“I am very concerned about restaurants especially because they’re patios are winding down,” said Alderdice.

“I am also concerned about hotels. Although the incentive program was designed to get one room night in order to qualify, a lot of people didn’t go to hotels, they went to campgrounds or cottages, because I believe that people like to control their own environment. Although the hotels are probably some of the safest places you can go to with all their cleaning policies. I do worry about, specifically, those

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A new Hawaii tourism chief steps in at a critical time for the Aloha State: Travel Weekly

John De Fries took the reins of the Hawaii Tourism Authority (HTA) one month, almost to the day, before this week’s planned launch of a pretravel program that is crucial to the state’s tourism reboot.

“It’s a vertical learning curve,” De Fries said. “Not only for me, frankly, but for the entire industry.”

The program, which would enable visitors to bypass a strict 14-day quarantine if they test negative for coronavirus within 72 hours of arrival, would be the state’s first major step toward reviving its economy. Among U.S. states, only Nevada is more dependent on tourism, but Hawaii’s isolation has become a factor, as well. Nevada’s biggest feeder market is the California drive market, but the Islands depend on long-haul flights to deliver visitors.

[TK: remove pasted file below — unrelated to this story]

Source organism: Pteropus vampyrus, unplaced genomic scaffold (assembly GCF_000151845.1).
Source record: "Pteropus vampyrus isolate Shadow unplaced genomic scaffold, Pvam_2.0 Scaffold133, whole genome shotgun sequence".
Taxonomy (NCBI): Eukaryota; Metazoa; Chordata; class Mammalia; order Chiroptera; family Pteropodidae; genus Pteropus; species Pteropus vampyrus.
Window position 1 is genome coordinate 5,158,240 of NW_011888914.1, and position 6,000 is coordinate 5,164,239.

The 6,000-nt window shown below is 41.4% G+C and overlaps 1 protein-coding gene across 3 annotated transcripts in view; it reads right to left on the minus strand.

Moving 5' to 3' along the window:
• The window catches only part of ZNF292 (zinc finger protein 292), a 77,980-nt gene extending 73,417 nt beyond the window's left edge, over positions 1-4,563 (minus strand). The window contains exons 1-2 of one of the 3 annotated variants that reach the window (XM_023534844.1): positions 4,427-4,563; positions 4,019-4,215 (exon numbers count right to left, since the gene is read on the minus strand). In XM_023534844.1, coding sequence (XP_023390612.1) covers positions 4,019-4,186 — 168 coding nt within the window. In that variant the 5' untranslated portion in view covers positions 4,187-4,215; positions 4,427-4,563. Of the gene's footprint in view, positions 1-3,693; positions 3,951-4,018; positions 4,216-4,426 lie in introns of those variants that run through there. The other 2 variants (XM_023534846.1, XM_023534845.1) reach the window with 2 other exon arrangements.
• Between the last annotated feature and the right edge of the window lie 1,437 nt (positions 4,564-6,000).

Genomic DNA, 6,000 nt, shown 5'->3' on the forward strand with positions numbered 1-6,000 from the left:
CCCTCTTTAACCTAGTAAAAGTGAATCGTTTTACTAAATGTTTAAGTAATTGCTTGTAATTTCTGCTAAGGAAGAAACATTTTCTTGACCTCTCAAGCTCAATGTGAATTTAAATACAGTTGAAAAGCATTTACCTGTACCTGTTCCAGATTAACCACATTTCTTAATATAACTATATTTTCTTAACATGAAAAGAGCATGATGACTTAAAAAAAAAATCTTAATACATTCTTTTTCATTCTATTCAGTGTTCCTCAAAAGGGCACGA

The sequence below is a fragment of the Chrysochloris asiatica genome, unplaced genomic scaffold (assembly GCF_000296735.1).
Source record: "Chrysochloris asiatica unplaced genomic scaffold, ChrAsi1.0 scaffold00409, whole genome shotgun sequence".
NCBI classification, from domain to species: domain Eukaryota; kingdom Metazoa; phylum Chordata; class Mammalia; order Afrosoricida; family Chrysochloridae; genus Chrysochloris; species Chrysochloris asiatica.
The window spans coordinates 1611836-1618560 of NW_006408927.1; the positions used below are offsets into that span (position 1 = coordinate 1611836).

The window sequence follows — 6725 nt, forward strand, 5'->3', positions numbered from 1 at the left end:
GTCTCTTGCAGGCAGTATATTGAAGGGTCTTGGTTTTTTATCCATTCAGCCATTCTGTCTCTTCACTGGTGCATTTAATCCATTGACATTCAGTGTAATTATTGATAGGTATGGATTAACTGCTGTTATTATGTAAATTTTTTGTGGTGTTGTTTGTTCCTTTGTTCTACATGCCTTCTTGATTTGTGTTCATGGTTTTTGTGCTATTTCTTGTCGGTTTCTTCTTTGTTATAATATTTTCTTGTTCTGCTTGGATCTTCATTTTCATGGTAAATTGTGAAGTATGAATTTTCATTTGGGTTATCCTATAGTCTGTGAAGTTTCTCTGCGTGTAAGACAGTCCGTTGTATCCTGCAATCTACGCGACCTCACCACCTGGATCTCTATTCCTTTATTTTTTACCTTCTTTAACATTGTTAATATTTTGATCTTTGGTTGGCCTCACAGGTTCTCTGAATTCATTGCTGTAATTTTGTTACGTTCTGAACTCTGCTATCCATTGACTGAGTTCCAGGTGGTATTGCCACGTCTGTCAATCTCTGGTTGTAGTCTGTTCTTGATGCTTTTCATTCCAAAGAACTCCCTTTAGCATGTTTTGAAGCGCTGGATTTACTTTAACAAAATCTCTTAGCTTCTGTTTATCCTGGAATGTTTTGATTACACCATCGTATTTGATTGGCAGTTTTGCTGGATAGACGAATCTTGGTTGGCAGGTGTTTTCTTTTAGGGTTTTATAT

De Fries, the first Native Hawaiian to be named CEO of the HTA, grew up in Waikiki and was previously director of the Native Hawaiian

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Dusit, TAT and TCEB Partner to Promote Sustainable Tourism in Thailand

Dusit International recently partnered with silent live concert specialists Sounds of Earth, the Tourism Authority of Thailand (TAT), the Thailand Convention and Exhibition Bureau (TCEB) and the Thai Chamber of Commerce to host an exclusive event designed to showcase how events and functions can be held safely, responsibly and sustainably in the new normal while delivering meaningful experiences for guests.

Called ‘Listen to the Earth in Silence’ – the exclusive event was held on Friday October 2 at Dusit Thani Hua Hin resort and was attended by travel industry specialists and high-ranking diplomats.

The programme focused on low-impact, eco-friendly travel methods, community-focused activities, wellness-focused cuisine, and innovative solutions for events and functions which Dusit, the TAT and TCEB believe will be central to facilitating and encouraging responsible MICE travel in a post COVID-19 world.

In line with TCEB’s basic guidelines for sustainable events in the new normal, which includes, amongst